Exhibition: Malcolm Le Grice - Present Moments and Passing Time An exhibition spanning 50 years of innovation in painting, film, video and digital art

Horror Film 1 is a live shadow performance from 1971. Approximately 15 minutes. Uses three 16mm projectors with changing colour loops and a recorded sound track of breathing. © Le Grice.

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    Peninsula Arts Gallery & Plymouth Arts Centre (see dates/times for location)

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Dates: Friday 20 January-Saturday 18 March

Monday-Friday 10:00-17:00, Saturday 11:00-16:00, Peninsula Arts Gallery

Tuesday-Saturday 13:00-20:30, Plymouth Arts Centre

Price: free admission

Celebrating the innovative and ground-breaking work of Plymouth-born Malcolm Le Grice, this exhibition looks at how he pioneered the ‘British Expanded Cinema’ movement with multi-projection and performance works, as well as making the UK’s first computer art films. These breakthroughs can be traced in his early paintings incorporating flashing light bulbs and more recently in his 3D video installations. 

Le Grice was the driving force in expanding the London Filmmakers Co-op’s to include film production, which has had a profound impact on British visual culture since the late 1960s. 

He has exhibited across the UK, Europe and New York including at Tate Modern and Tate Britain, the Centre George Pompidou and Louvre, the Museum of Modern Art, MACBA in Barcelona and MUMOK in Vienna. He is represented in national archive collections across Europe and Australia, with over 80 works in the British Film Institute. His films are distributed by Lux. 

Malcolm Le Grice is represented by Richard Saltoun Gallery.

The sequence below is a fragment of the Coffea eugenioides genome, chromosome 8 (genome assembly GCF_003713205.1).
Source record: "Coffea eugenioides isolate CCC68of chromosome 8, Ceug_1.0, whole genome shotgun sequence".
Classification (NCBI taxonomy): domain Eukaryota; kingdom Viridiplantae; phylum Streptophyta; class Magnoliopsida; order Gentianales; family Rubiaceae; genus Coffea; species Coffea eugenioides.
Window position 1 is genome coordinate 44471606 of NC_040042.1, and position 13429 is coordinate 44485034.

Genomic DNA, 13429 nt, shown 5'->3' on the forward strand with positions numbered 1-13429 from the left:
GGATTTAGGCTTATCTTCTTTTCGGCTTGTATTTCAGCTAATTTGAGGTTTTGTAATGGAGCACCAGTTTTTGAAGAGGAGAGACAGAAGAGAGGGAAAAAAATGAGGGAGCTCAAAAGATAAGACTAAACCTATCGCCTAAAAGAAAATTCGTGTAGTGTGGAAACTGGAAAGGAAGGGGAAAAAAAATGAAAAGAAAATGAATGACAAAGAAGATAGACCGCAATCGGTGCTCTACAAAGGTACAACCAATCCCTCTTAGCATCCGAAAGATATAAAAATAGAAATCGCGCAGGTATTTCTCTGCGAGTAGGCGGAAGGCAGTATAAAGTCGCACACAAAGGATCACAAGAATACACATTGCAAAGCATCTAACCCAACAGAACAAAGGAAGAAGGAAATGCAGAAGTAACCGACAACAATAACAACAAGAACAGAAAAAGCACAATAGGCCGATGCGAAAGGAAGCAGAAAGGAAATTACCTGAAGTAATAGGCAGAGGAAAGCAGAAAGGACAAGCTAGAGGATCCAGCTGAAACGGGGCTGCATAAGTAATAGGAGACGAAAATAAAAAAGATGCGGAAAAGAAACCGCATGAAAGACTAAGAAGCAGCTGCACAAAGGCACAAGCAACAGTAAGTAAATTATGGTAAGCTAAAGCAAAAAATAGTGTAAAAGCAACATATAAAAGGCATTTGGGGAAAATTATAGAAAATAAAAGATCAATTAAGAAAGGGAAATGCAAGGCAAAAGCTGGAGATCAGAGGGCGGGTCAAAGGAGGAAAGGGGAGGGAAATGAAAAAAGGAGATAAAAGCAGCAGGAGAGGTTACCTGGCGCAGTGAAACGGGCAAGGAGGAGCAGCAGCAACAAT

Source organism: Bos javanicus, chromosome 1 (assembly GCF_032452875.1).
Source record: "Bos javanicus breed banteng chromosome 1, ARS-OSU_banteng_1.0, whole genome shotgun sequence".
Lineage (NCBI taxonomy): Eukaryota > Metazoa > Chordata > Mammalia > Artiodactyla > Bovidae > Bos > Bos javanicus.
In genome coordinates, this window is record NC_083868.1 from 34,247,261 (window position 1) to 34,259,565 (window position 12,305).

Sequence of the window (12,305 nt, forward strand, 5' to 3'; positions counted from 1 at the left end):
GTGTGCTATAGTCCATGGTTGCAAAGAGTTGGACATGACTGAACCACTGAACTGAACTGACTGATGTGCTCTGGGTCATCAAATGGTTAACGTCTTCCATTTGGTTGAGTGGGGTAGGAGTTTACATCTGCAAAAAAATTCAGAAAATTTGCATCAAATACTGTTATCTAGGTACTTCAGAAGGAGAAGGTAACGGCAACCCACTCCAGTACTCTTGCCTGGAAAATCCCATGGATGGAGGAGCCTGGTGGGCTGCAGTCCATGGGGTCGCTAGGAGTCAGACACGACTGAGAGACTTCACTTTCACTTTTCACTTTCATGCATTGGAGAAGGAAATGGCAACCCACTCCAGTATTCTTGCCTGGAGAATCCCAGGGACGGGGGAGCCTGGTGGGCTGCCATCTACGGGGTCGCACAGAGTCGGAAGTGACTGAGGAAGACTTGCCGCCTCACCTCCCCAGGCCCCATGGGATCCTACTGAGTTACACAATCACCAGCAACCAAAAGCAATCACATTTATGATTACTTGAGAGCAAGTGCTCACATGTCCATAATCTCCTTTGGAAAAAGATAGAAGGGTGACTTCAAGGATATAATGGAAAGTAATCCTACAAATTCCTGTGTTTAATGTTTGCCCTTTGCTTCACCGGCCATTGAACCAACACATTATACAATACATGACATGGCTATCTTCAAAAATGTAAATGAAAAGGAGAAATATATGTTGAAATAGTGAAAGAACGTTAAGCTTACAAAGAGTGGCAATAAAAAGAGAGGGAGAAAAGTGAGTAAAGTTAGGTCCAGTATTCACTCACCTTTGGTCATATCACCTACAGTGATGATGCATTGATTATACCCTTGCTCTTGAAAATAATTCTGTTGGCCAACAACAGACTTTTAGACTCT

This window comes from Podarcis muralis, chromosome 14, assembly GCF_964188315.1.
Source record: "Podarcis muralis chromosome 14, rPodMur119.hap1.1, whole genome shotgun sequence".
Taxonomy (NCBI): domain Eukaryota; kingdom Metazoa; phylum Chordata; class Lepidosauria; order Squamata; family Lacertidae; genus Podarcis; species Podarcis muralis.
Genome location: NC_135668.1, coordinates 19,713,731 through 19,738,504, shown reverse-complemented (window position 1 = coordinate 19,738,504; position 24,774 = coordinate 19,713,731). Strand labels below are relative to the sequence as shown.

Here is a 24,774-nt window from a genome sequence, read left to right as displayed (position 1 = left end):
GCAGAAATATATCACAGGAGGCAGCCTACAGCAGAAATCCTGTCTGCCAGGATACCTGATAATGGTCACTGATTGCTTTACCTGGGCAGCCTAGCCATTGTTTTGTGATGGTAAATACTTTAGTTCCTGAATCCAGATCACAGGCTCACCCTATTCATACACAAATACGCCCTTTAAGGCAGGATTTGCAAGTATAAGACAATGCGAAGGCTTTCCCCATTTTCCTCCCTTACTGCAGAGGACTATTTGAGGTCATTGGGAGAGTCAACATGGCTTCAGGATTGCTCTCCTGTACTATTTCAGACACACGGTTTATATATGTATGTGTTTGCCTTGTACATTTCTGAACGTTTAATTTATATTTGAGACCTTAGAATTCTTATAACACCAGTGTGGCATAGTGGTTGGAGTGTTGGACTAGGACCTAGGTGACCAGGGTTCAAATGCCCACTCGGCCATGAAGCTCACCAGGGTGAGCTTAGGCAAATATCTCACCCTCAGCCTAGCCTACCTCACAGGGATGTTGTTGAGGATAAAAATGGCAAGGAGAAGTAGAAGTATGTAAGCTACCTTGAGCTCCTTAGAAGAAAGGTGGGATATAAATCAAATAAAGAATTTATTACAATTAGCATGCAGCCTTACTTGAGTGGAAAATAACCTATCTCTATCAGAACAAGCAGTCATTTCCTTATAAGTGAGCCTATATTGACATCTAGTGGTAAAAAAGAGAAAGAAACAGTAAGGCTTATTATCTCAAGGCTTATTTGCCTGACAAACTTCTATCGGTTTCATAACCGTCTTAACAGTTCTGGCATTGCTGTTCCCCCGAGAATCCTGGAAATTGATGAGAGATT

A dual site exhibition at Peninsula Arts and Plymouth Arts Centre, delivered in partnership with the History Centre and Plymouth City Council (Arts and Heritage).

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Today's events

Malcolm Le Grice

Malcolm Le Grice studied painting at the Slade School of Fine Art but began to make film, video and computer works in the mid 1960’s. Together with David Curtis he founded The London Film Makers Cooperative in 1968; it was a direct response to the lack of support for experimental film-making and included production, distribution and a cinema. It provided an outlet for the underground avant-garde cinema movement and supported radical and experimental performance artists and filmmakers.

A core member of the Coop, Malcolm was a crucial part of the 'British Expanded Cinema' movement, where the traditional one-way relationship between film and the audience was expanded to create a more interactive experience. It includes the work both inside and outside of the artwork, the live performance, projector pieces, video and a different range of media.

Malcolm Le Grice, Film als Spektakel, Ereignis und Performance, PhoenixHalle Dortmund, September 2004

Horror Film 1 is a live shadow performance from 1971. Approximately 15 minutes. Uses three 16mm projectors with changing colour loops and a recorded sound track of breathing. © Le Grice.

'Voices' Season - Original Voices

Peninsula Arts looks to support new and undiscovered cultural voices, as well as bringing those internationally renowned voices to the region and this is explored in this season’s programme.

Born in Plymouth, Malcolm Le Grice pioneered new ways of presenting moving image as multi-screen projection and installation in the 1960s. He is recognised as being one of Britain’s most innovative and experimental film-makers.

Event photography and video
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